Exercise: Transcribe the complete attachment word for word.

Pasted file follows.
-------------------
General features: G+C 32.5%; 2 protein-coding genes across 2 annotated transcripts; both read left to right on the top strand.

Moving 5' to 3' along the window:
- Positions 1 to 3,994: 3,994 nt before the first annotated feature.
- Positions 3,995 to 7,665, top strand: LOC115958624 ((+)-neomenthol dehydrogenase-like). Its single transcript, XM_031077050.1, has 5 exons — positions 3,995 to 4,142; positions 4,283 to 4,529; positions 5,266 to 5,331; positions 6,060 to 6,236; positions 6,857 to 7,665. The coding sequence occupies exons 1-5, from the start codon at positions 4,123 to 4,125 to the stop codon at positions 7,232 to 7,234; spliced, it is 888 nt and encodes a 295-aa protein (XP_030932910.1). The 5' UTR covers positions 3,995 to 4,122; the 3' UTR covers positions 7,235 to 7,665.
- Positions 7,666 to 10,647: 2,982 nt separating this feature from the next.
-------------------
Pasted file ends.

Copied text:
General features: G+C 32.5%; 2 protein-coding genes across 2 annotated transcripts; both read left to right on the top strand.

Moving 5' to 3' along the window:
- Positions 1 to 3,994: 3,994 nt before the first annotated feature.
- Positions 3,995 to 7,665, top strand: LOC115958624 ((+)-neomenthol dehydrogenase-like). Its single transcript, XM_031077050.1, has 5 exons — positions 3,995 to 4,142; positions 4,283 to 4,529; positions 5,266 to 5,331; positions 6,060 to 6,236; positions 6,857 to 7,665. The coding sequence occupies exons 1-5, from the start codon at positions 4,123 to 4,125 to the stop codon at positions 7,232 to 7,234; spliced, it is 888 nt and encodes a 295-aa protein (XP_030932910.1). The 5' UTR covers positions 3,995 to 4,122; the 3' UTR covers positions 7,235 to 7,665.
- Positions 7,666 to 10,647: 2,982 nt separating this feature from the next.